Here is a breakdown of the most popular ingredients the average athlete is curious about?
How much protein do I really need?
The average person needs about 1g/kg of protein per day. Those who are not as active can probably be ok eating a little less than that. However, if you are trying to add muscle mass, then the usual recommendation is 1.5g/kg. Remember, muscle building happens at night when you are sleeping or when you are resting, not at the gym. Balance this with about 30g of fiber to prevent constipation and certainly anyone with kidney disease, high blood pressure, or the medical conditions must be monitored by a physician.
To give you some idea of how much protein some common foods have:
So, the point is, before you run to the store to get containers of whey protein and bottles of BCAAs, think about how much protein you already consume and if there is a deficit, THEN consider possibly supplement. Remember, many if not all supplement products are NOT FDA approved. This means, these supplements are not benign or harm free. We just do not know the long term effects of some of these supplements. That is why I recommend use supplements to help you fill in gaps and hopefully you can replace those supplements with actual food. Long term supplements are not a good idea since we do not have the data to support their absolute need for the average human being. Professionals athletes are a different category in this discussion.
Probiotics and colon health
There has been more enthusiasm about probiotics recently without the support of much scientific evidence. All the trials that are done on probiotics are inconsistent with methodology or are small studies. The intestinal tract is a host to any bacteria and any change in these colonies can affect your health. In a sense our intestine has its own ecosystem with bacteria regulating certain toxin elimination and protecting the intestine from inflammation and other processes that can damage its lining.
By definition, probiotics are microorganisms that have beneficial properties for the human being. Many of the bacteria in these tablets are available in foods, such as non-pasteurized yogurt and milk. Some of the benefits include suppression of growth or epithelial binding/invasion by pathogenic bacteria, improvement of intestinal barrier function, modulation of the immune system, and modulation of pain perception. Reports for benefit have been seen in the following conditions:
1. infectious diarrhea
2. Clostridium deficile infection
3. preventing antibiotic associated diarrhea
4. Possible benefit with IBS
*Again, the data is limited here. As you can see, there are only a few things have shown moderate evidence of benefit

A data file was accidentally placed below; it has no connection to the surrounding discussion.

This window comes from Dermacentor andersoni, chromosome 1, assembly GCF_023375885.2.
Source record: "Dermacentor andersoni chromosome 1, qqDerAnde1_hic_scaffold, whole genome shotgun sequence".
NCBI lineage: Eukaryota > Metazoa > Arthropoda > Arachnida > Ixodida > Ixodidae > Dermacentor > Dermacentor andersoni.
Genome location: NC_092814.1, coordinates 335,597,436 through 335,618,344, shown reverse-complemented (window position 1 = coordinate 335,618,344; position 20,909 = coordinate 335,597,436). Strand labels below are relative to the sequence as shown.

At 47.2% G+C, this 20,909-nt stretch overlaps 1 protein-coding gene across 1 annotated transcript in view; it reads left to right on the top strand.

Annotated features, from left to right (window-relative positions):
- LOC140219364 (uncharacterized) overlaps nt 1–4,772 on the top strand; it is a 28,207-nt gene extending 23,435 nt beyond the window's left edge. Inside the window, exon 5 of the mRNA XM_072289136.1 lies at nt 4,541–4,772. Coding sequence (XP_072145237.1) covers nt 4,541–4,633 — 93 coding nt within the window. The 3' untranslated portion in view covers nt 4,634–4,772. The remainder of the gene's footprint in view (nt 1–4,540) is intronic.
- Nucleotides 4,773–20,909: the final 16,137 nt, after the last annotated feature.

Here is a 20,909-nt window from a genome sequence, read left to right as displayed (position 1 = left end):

Fiber is a stool bulking agent that helps people stay regular. It is important to have one bowel movement per day. The bulking agent facilitates peristalsis, which is contraction of the intestinal tract to help move stool along to facilitate a bowel movement. You need to take in about 20-25g of Fiber daily. I usually recommend 30g given the poor American diet. You can get fiber in a balanced diet or supplement with any affordable over the counter powders.
Colon health is important to eliminate toxins from our body. If you think about it, our body eliminates waste by sweating through our skin, urination, and stool elimination. The average American does not stay hydrated and nor do they stay regular with their fiber intake. So the body is left with only sweat as a mechanism to eliminate waste. There is something to be said as these toxins accumulate and are not released, this can lead to poor health outcomes. More evidence is needed for this statement to be completely accurate, but the basic physiology suggests this possibility.
What is the bottom line on supplements?
I take supplements to help with muscle development and recovery. However, supplements are there to do just that - supplement your diet! A majority of supplements I think are unnecessary long term. If you are working out for a competition or a sport, then short intervals are reasonable. The more I learn about various vegetables that I had no idea about: daikon, miso, wakame, dried shiitake, and the benefits of brown rice, I am starting to realize how silly supplements seem.
Every supplement, whether they claim to be “all natural” or not, need to be monitored by a physician who is comfortable with these products.
I have tried many supplements and do so with the intent to taste what my patients or future patients are likely trying. I also read about these products, because for me, it is important to have a knowledgable discussion about these products in the right medical setting. Consumers who take these products are likely very in tune with their bodies and would appreciate a physiologic lesson as to why they should continue, adjust their dose, or maybe even stop what they are taking.
So, bottom line, focus on your diet. Get a team together that will help you not only understand but hold you accountable to a good balanced diet. Food should be entertaining, enjoyed with company, and diverse to facilitate curiosity and enjoyment. The supplement industry makes billions off the human behavior of not sticking to a plan or climbing on and off the wagon. Save yourself money and put together a good team for yourself to help you take what you need and stick to a program for life. Finally, combine your healthy diet and supplements with the right exercise program. You do not need to work out 6 days a week and spend hours at the gym.
After 1 hour in the gym of active working out, any more time is just increasing your risk for injury. Athletes are different in that they know how to recover in between training sessions during the day with the right nutrition to allow healing of those injured muscles.
Don’t be swayed by these new years resolution gimmicks. Stick to what you know - great diet with 150 minutes of activity per week is all you need to see results. Finally, be patient and positive. Feed your soul with a good book, meditate, do yoga, and laugh.
Please do no hesitate to ask any questions you may have. Better yet, if you don't have a primary care doctor, please consider joining my practice.
To a great year full of happiness, health, and blessings,
"He who studies medicine without books sails an uncharted sea, but he who studies medicine without patients does not go to sea at all."